- The Washington Times - Monday, May 22, 2000

Thought that counts

What happens to all the expensive union-made party favors when a million moms are invited to a Washington event and only 500,000 show up?

Literally hundreds of thousands of dripping-wet "Mother's Day" cards, bumper stickers and silver-dollar-sized buttons packed in hundreds of unprotected sealed cardboard boxes intended for distribution at the recent "Million Mom March" against gun violence sat under a tree in the pouring rain at Fourth and Madison streets near the U.S. Capitol Friday.

"Forget the flowers, forget the chocolate, forget breakfast in bed," said one soggy card peeled off another. "This Mother's Day give us a present that lasts."

First lady again

Each year the U.S. Merchant Marine Academy at Kings Point, N.Y., sends an invitation to the White House seeking a commencement speaker for its June graduation ceremony.

The academy was delighted one year ago when Vice President Al Gore accepted. But that was an exception.

So as a "precautionary thing," the academy lines up "a secondary person" to deliver the commencement, says academy Chief-of-Staff Bob Safarik, in a telephone interview with Inside the Beltway.

"They usually wind up as the speaker," Mr. Safarik acknowledges. This year's "secondary person" was, until recently, Navy Secretary Richard Danzig.

Wouldn't you know, less than two weeks ago the White House notified the Merchant Marines that it had found a commencement speaker for the June 19th ceremony after all. New York Senate candidate … um, we mean first lady Hillary Rodham Clinton, is delighted to address the graduates.

Thanks anyway, Mr. Danzig.

Suspending Sunley

Good grief, talk about getting chewed out by the professor in front of the entire class!

Let's pull up a chair to the most recent hearing of the House Committee on Science, empaneled to discuss ways to renew science, math, engineering and technology education from kindergarten through 12th grade.

The committee's chairman, Rep. F. James Sensenbrenner Jr., Wisconsin Republican, is calling the hearing to order and gives a warm welcome to the panel of witnesses.

Or at least all but one, the exception being Judy Sunley, acting assistant director of the National Science Foundation.

"Dr. Sunley, you work for a federal agency, the National Science Foundation," Mr. Sensenbrenner begins. "We received your testimony two minutes before this hearing began. That is insulting to this committee and is in direct violation of the rules of this committee, which require the filing of testimony 24 hours in advance so the staff and members can review what the witnesses have to say.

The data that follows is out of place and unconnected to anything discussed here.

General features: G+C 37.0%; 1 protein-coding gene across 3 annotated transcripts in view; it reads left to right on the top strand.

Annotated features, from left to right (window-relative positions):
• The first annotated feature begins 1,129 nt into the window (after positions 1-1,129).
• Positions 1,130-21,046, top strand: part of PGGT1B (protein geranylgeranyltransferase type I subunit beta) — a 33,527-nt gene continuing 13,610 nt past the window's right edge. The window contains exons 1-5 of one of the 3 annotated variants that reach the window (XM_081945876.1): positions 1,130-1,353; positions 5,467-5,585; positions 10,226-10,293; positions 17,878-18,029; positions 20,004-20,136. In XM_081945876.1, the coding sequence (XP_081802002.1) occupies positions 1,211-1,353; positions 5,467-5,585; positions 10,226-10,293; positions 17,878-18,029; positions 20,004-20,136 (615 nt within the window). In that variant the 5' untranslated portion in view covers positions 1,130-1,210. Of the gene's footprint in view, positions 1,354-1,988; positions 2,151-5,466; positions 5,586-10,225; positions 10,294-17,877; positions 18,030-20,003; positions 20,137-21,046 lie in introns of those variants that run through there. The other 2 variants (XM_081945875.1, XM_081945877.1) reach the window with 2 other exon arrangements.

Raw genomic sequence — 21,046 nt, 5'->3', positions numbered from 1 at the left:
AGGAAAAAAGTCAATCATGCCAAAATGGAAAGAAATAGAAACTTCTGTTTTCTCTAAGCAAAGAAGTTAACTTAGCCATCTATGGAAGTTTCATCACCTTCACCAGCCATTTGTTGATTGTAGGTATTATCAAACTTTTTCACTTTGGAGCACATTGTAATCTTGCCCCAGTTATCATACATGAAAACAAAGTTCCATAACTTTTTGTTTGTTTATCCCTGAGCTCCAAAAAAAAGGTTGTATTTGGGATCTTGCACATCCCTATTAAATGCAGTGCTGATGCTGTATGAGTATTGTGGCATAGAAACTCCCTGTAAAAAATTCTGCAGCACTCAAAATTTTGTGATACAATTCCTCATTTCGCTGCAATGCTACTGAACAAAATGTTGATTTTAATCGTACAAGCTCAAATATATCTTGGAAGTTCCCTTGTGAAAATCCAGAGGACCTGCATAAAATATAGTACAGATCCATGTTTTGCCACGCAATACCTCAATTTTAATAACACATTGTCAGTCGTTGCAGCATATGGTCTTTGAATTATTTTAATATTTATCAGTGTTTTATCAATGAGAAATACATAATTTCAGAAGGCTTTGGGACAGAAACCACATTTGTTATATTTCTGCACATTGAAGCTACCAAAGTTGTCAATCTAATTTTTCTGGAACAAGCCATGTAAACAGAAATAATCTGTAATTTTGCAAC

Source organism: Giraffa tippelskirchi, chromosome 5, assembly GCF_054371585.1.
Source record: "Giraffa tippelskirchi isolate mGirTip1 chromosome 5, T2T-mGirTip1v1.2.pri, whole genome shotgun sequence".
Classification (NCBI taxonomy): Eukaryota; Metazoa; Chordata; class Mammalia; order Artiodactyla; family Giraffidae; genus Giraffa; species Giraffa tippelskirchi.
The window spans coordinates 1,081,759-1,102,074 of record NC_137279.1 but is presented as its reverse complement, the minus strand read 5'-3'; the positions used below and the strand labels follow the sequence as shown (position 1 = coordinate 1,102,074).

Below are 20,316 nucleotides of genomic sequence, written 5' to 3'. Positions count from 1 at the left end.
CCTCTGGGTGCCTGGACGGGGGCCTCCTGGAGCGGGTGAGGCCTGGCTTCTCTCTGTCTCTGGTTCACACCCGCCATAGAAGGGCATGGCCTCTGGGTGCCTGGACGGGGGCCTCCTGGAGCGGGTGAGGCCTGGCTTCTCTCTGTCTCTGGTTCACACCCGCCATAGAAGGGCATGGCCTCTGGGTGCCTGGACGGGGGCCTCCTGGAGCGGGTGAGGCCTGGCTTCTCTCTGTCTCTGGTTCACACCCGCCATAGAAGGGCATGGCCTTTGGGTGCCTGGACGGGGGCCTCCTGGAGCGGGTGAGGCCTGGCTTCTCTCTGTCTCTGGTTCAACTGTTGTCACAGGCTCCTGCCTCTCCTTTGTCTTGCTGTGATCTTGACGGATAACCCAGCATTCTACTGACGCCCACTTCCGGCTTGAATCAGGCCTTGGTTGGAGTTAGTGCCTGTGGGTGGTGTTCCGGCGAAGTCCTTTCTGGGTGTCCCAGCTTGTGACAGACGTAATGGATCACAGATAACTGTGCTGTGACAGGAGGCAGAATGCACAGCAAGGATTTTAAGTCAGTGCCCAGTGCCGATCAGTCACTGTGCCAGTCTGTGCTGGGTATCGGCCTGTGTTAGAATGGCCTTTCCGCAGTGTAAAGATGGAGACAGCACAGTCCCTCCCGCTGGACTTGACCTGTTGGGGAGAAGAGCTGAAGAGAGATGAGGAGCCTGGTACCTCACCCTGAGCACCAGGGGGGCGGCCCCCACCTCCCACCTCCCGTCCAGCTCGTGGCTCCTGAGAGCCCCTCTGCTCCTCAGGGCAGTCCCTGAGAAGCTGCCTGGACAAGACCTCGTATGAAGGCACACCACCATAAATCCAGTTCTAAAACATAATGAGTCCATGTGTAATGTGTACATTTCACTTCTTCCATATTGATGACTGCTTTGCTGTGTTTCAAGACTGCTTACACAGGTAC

"You know better than to come in two minutes before the hearing to give us your testimony," the chairman scolds. "Today I am going to excuse you and ask you to go back the NSF and not testify here today… . Thank you very much for coming here, Dr. Sunley."

Oh, and one more thing: "I will be talking to [NSF Director] Dr. [Rita] Colwell about your abject failure in insulting this committee by coming in with the testimony two minutes beforehand. For the rest of the witnesses, we welcome your testimony. Dr. Sunley gets an F today for turning in her papers tardy."

Chain saw, Bruce?

Wait until Vice President Al "Earth in the Balance" Gore catches wind of Interior Secretary Bruce Babbitt's opinion when discussing the "systematic failure" (a k a playing with matches in the forest on a windy day) in the National Park Service that left 405 families of Los Alamos, N.M., homeless.

"These forests are too thick," Mr. Babbitt complains. "They're explosive, they're dangerous, and the reason is because fire has been excluded for 100 years and there's too much fuel in the forests, too many trees."

I feel your pain

We wrote last Friday that Chaplain Emeritus James D. "Jim" Ford was presented with a distinguished service award by the Association of Former Members of Congress during its annual meeting on Capitol Hill.

The name of the award speaks for itself, although House Minority Whip David E. Bonior, Michigan Democrat, recalls one particular day when Mr. Ford's service to congressmen went beyond the call of duty.

"I remember one instance when I was in the hospital with Jim… . I think it was Walter Reed. We both were pretty ill and we were going down for an operation together.

"They wheeled us just coincidentally out of our ward together. We got [into] the elevator together. We went down the elevator together and we separated. And just before we separated to go in our respective surgical rooms he said to me, 'Bonior, I want you to remember, this is what I call real chaplainship.' "

Mr. Bonior says, "He was there for me in my hour of need right into the operating room."

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